The folks at Morning Edition may not know that this is what they said, but in fact, this is exactly what a Planet Money segment on the dollar's status as a reserve currency implied. The segment told listeners that it was a good thing that foreigners demanded large amounts of dollars to use and hold as a reserve currency.

If foreigners increase their holdings of dollars then this means that the United States has a trade deficit. This is a logical implication of foreigners' efforts to acquire more dollars. In order to get more dollars, they have to sell more to the United States than they buy from the United States. There is no way around this.

If the United States has a trade deficit then it means that the country as a whole is a net borrower. That means that the combination of private and public savings must be negative. Again, this is an accounting identity, it must be true, just like 2+2 will always be equal to 4.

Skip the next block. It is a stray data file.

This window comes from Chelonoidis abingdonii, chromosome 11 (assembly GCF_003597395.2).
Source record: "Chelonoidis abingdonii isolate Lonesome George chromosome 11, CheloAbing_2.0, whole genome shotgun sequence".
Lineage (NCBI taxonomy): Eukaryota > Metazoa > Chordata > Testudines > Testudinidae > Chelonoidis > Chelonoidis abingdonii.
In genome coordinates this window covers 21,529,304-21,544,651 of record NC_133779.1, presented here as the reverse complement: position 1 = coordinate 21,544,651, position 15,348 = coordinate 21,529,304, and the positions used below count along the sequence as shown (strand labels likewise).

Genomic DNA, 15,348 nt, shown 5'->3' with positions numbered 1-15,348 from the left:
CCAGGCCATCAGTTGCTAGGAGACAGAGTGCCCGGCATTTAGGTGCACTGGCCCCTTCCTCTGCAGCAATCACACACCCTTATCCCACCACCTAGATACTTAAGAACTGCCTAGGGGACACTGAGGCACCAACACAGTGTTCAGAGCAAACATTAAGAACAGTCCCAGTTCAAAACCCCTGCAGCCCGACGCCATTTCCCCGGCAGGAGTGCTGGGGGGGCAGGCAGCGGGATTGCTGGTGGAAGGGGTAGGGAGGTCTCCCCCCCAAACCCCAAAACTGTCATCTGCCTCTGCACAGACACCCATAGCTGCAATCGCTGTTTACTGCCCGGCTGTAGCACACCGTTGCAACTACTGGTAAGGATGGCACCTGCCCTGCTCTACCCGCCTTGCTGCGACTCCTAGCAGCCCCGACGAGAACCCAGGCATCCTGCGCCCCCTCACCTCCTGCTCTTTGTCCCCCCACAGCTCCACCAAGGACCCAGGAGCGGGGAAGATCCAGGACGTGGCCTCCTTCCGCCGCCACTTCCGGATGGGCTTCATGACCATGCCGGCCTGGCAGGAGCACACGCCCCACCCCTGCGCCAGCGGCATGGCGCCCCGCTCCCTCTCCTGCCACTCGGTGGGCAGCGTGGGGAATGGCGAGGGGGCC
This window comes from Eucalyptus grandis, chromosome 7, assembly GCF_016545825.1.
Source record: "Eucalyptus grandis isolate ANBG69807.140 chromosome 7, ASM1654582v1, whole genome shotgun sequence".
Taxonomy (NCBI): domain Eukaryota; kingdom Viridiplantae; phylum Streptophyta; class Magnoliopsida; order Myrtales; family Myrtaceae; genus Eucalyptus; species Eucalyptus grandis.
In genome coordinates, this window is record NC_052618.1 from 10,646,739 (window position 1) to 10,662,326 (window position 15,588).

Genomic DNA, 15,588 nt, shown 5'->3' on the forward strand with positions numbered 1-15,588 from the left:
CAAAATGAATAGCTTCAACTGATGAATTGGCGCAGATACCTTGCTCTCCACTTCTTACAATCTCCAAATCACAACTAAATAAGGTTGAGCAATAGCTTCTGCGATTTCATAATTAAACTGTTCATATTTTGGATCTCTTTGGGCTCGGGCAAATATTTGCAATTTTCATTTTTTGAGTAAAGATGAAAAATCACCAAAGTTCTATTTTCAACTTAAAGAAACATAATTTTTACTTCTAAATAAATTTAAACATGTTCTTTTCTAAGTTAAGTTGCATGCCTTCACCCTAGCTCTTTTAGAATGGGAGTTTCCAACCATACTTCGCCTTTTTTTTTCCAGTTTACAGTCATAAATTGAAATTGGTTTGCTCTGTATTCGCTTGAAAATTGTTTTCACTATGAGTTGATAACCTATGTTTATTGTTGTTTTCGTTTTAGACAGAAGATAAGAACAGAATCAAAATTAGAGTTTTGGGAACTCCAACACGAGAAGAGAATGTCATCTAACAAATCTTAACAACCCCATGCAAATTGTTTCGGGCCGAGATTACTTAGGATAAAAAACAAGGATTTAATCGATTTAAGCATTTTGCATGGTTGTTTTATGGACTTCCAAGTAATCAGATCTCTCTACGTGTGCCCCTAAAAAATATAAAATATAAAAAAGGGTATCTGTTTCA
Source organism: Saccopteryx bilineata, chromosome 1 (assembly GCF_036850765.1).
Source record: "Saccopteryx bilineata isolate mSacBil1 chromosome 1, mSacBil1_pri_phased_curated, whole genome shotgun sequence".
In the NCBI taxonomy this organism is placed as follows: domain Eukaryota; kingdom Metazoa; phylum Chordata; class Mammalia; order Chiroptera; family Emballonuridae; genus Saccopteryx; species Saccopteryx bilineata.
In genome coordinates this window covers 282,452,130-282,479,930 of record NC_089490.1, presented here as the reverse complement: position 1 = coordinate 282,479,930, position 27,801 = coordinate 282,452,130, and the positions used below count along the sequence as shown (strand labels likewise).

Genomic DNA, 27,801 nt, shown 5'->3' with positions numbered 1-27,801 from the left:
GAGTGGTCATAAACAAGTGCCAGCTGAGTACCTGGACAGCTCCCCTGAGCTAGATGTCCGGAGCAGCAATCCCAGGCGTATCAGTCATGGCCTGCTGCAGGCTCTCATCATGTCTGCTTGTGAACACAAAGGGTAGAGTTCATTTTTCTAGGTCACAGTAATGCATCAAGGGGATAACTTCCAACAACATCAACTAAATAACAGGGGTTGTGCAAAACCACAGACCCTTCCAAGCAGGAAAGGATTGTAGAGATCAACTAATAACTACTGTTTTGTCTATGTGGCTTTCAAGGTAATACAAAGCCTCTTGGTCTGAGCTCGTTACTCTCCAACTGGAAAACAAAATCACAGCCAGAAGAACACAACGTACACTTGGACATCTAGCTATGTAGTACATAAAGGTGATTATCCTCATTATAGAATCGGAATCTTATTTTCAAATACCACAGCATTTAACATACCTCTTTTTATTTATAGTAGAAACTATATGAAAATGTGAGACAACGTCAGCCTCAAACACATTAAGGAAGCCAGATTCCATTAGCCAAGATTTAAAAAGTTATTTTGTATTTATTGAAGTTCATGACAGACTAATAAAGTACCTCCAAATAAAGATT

Generally private savings are roughly equal to private investment. The main exception is when asset bubbles like the stock market bubble or the housing bubble lead to a consumption boom and thereby depress private saving. (The housing bubble did also lead to a boom in construction, which as a component of investment allowed private investment to exceed savings, until the bubble burst.)

If the country has a trade deficit and private saving is equal to private investment, then the country must have a budget deficit. This means that in general circumstances, Morning Edition was telling us that budget deficits are good, since it told us that we should be happy that the dollar is the world's reserve currency.

There was another important aspect to this issue that the piece failed to mention. Even if the dollar is used as a reserve currency the amount that a country needs to support a given level of trade can vary enormously. The amount of reserves that developing countries hold soared in the wake of the East Asian financial crisis. This is usually attributed to the fact that the terms of the bailout imposed by the IMF on the countries of the region were viewed as being so harsh that developing countries wanted to make sure that they would never be put in the same situation. This meant accumulating massive amounts of reserves (i.e. U.S. dollars) as an insurance policy.

This was the origin of the massive trade deficits that the United States has been running in recent years. It would have been useful to make this point in this segment.